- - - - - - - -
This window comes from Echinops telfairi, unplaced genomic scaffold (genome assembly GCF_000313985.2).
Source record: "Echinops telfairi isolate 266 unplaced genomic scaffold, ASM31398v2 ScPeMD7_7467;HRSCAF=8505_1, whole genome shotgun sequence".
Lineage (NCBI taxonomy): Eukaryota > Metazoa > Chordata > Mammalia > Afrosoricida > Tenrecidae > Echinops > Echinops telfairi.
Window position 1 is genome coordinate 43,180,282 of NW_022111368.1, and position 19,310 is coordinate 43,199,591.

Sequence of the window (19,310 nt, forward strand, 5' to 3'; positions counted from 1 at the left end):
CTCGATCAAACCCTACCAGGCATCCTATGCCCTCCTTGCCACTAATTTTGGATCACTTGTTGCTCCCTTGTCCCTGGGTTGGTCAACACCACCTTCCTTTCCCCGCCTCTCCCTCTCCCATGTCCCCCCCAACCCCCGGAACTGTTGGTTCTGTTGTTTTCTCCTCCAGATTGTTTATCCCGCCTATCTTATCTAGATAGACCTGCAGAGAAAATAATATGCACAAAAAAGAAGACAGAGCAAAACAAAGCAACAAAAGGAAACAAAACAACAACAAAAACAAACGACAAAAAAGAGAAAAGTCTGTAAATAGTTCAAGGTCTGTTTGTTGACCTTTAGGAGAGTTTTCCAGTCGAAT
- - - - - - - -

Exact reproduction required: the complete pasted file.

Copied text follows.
This window comes from Echinops telfairi, unplaced genomic scaffold (genome assembly GCF_000313985.2).
Source record: "Echinops telfairi isolate 266 unplaced genomic scaffold, ASM31398v2 ScPeMD7_7467;HRSCAF=8505_1, whole genome shotgun sequence".
Lineage (NCBI taxonomy): Eukaryota > Metazoa > Chordata > Mammalia > Afrosoricida > Tenrecidae > Echinops > Echinops telfairi.
Window position 1 is genome coordinate 43,180,282 of NW_022111368.1, and position 19,310 is coordinate 43,199,591.

Sequence of the window (19,310 nt, forward strand, 5' to 3'; positions counted from 1 at the left end):
CTCGATCAAACCCTACCAGGCATCCTATGCCCTCCTTGCCACTAATTTTGGATCACTTGTTGCTCCCTTGTCCCTGGGTTGGTCAACACCACCTTCCTTTCCCCGCCTCTCCCTCTCCCATGTCCCCCCCAACCCCCGGAACTGTTGGTTCTGTTGTTTTCTCCTCCAGATTGTTTATCCCGCCTATCTTATCTAGATAGACCTGCAGAGAAAATAATATGCACAAAAAAGAAGACAGAGCAAAACAAAGCAACAAAAGGAAACAAAACAACAACAAAAACAAACGACAAAAAAGAGAAAAGTCTGTAAATAGTTCAAGGTCTGTTTGTTGACCTTTAGGAGAGTTTTCCAGTCGAAT